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World's best-performing stock markets of 2009

June 12, 2009 13:19 IST

World's best-performing stock markets of 2009

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On January 8, 2008, history was made as the Bombay Stock Exchange's Sensitive Index (Sensex) hit the magic 21,000-mark! Just about 18 years ago on July 25, 1990, the Sensex touched the magical four-digit figure for the first time and closed at 1,001 in the wake of a good monsoon and excellent corporate results.

But within two weeks of touching 21,000 the fairy tale ended, and on January 21, 2008 the Sensex registered the first-ever four digit loss when it plunged 1,408 points to close the day at 17,605.

Since then the slide was steeper till it almost plunged below 7,000.

At its peak in October 2007, global equity, or the market capitalisation of all companies in world stock markets, stood at $62.5 trillion, close to that year's world GDP figure of $65 trillion.

Then the American sub-prime crisis hit the shores, banks collapsed and financial institutions went belly-up.

A jaw-dropping $37 trillion of wealth in the form of market cap was wiped out in 18 months up to the multi-year lows that were reached on March 9, 2009. That was 59 per cent of public company values, or $25.5 trillion.

Since then, however, equity values have risen 37 per cent - a wealth-growth of $9.5 trillion - to just over $37 trillion.

Almost all markets fell in 2008. According to a report by EconomyWatch, 62 markets out of the 83 studied are now up.

Read on to find out more...


Image: Stock movement chart.

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Peru

2009 growth: 72.92%
Decline from 52-week high: -31.94%

The Bolsa de Valores de Lima, the stock exchange of Peru has several indices. The IGBVL (Indice General Bolsa de Valores) is a value-weighted index that tracks the performance of the largest and most actively traded stocks on the Lima exchange.

Peru's economy has shown strong growth over the past seven years, averaging 6.8 per cent a year, helped by market-oriented economic reforms and privatisations in the 1990s.

Its GDP grew 9.8 per cent in 2008 to $127.8 billion.

Note: All stock market figures are till May 25, 2009


Image: The stock exchange of Lima, Peru.

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Russia

2009 growth: 53.33%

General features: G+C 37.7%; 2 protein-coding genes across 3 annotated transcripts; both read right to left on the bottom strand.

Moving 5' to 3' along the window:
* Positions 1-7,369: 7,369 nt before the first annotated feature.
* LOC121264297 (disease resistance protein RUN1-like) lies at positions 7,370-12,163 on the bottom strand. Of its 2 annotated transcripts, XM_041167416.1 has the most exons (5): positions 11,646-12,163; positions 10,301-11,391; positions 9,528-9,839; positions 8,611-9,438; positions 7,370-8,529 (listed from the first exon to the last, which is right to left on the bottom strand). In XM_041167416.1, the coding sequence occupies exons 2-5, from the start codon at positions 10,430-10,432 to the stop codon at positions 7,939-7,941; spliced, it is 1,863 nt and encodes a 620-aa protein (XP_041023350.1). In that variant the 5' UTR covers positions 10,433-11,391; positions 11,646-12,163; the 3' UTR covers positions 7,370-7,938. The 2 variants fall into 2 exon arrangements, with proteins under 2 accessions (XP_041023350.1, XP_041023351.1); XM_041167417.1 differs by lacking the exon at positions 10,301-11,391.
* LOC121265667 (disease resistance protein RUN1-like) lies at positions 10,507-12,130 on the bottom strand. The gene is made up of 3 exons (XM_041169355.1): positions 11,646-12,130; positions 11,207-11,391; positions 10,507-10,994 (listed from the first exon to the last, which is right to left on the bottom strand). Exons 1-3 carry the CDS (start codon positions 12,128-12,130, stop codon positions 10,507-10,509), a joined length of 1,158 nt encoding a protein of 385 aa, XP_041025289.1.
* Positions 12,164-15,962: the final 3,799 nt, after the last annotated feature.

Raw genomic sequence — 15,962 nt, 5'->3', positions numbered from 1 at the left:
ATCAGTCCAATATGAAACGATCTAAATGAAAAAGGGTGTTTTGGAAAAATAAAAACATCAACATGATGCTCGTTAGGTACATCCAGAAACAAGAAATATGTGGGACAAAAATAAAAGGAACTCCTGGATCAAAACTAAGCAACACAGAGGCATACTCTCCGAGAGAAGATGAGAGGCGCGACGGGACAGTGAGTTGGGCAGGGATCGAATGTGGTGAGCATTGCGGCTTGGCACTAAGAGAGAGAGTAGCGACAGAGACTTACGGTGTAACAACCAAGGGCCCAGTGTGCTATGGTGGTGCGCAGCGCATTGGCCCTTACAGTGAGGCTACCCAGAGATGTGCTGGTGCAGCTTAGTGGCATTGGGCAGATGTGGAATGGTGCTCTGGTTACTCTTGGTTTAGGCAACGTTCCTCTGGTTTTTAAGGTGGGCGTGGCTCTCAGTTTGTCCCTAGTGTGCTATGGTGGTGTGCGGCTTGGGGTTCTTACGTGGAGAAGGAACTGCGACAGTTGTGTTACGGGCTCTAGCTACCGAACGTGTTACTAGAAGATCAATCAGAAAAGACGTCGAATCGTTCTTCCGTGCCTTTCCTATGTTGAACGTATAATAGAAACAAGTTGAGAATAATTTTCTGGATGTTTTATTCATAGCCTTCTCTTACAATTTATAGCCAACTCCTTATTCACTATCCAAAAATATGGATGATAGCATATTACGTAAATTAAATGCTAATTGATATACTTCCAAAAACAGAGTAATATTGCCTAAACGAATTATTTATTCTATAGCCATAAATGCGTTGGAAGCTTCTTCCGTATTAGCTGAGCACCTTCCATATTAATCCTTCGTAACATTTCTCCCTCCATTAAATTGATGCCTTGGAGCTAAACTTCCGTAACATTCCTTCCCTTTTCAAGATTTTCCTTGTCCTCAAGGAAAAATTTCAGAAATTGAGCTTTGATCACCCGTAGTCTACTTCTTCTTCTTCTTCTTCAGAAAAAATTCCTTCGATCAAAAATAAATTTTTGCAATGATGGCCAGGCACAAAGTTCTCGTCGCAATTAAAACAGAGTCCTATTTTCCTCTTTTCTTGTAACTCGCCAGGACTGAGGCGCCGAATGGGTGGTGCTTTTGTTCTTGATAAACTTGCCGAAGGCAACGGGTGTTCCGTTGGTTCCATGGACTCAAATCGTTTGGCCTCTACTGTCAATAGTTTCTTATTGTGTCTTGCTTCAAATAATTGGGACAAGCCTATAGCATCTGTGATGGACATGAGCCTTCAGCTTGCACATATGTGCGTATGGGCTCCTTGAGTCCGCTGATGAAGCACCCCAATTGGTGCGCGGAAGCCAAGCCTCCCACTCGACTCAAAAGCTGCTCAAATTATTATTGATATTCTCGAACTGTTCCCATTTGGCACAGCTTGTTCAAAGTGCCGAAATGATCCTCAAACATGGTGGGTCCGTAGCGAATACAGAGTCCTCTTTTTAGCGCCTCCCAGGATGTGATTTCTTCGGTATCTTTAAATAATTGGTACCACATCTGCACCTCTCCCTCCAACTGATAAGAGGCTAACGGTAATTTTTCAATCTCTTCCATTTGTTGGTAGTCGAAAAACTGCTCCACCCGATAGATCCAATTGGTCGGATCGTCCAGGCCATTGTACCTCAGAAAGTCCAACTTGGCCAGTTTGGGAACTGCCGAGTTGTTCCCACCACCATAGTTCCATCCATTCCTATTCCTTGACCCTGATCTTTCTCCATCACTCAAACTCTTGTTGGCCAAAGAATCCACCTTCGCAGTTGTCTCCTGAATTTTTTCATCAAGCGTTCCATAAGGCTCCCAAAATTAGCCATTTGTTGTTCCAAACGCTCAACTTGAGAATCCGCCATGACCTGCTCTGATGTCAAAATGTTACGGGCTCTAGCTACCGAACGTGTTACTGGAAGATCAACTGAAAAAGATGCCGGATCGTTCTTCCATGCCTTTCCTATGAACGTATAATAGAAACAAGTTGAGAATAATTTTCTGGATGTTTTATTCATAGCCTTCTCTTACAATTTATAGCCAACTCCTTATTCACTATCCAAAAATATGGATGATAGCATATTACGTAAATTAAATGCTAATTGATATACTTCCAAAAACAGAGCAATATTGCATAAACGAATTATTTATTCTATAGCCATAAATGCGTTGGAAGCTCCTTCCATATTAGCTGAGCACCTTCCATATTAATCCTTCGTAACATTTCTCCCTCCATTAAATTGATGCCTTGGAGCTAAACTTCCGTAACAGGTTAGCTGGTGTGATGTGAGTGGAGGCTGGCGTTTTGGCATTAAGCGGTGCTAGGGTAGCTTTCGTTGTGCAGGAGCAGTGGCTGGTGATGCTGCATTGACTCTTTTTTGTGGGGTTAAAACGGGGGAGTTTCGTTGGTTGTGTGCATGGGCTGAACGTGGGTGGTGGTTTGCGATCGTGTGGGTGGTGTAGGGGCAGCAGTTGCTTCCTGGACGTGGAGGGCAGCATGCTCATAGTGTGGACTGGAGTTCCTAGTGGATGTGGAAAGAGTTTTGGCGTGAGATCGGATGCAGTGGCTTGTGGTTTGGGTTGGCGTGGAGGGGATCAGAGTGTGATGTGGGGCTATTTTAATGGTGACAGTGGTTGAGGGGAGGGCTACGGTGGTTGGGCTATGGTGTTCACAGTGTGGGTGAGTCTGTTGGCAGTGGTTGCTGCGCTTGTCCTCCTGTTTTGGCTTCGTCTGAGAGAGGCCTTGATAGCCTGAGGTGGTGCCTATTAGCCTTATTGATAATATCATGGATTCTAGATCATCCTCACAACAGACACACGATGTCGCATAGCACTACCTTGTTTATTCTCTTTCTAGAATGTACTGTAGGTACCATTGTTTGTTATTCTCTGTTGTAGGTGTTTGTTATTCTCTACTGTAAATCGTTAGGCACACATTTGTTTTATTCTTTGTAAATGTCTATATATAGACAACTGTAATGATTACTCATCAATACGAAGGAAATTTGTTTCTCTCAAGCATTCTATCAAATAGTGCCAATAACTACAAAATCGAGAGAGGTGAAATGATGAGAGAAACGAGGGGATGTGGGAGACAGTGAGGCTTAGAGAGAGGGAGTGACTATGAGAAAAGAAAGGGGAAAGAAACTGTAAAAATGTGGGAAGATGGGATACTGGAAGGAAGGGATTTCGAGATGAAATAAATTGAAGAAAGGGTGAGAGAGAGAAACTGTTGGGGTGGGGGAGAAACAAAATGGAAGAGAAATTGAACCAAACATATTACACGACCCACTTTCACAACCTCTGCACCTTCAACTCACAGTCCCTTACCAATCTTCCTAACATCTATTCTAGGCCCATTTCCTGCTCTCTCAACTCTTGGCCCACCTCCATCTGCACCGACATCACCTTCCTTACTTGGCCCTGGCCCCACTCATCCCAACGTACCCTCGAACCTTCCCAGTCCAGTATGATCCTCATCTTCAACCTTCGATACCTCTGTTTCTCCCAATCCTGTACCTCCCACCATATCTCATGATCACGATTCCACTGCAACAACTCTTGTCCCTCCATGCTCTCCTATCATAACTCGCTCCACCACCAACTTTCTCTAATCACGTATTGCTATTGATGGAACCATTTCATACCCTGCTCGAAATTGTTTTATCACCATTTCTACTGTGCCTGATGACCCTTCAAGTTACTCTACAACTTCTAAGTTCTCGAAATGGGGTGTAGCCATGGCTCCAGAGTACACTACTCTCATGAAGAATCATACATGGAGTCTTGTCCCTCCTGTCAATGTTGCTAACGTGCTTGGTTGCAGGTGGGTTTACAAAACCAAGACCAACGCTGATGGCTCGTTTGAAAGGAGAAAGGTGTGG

Decline from 52-week high: -61.22%

The Moscow Interbank Currency Exchange or MICEX is one of the largest universal stock exchanges in the Russian Federation and East Europe. MICEX opened in 1992 and is the leading Russian stock exchange, consisting of shares and corporate bonds of about 600 Russian companies.

After a massive sell-off last year pushed the valuations of Russian companies to record lows, rising energy prices in recent months have drawn investors back into the market.

In May 2009, the Micex index of major Russian company shares, was up about 105 per cent after bottoming out on October 27.

Russia's economy shrank by 7 percent year on year in the first quarter of 2009. Unemployment was up, at 8.5 per cent in February, the highest level since January 2005.


Image: Moscow Interbank Currency Exchange.

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India

2009 growth: 48.25%
Decline from 52-week high: -18.26%

Bombay Stock Exchange, Asia's oldest bourse, is 133 years old and had a market capitalisation of $1.79 trillion (December 31, 2007).

BSE is the world's number 1 exchange in terms of the number of listed companies and the world's 5th in transaction numbers.

Braving the global recessionary trends, India managed 6.7 per cent economic growth in 2008-09 despite the manufacturing sector recording a dismal performance.

A 5.8 per cent growth rate during the last quarter of the fiscal, at a time when most developed economies have shrunk, puts India among the top-most growing nations.

Inflation slipped to 0.13 per cent, the lowest ever in over three decades even as prices of essential food items turned dearer.


Image: A man speaks on a phone in front of a bronze replica of a bull at the gates of Bombay Stock Exchange.
Photographs: Arko Datta/Reuters
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China

2009 growth: 47.01%
Decline from 52-week high: -26.30%

The Shanghai Composite Index, the benchmark for the Chinese domestic market, rose six-fold in just over two years, starting in mid-2005, before a yearlong drop starting in late 2007 that left it about 70 per cent lower. It is up 52 per cent in 2009,

China's 2009 real GDP is seen to grow by just 6.5 per cent. Growth will recover in 2010, but only to 7.3 per cent.

The economy will be supported by a rapid expansion of government infrastructure spending and policies to revive housing investment.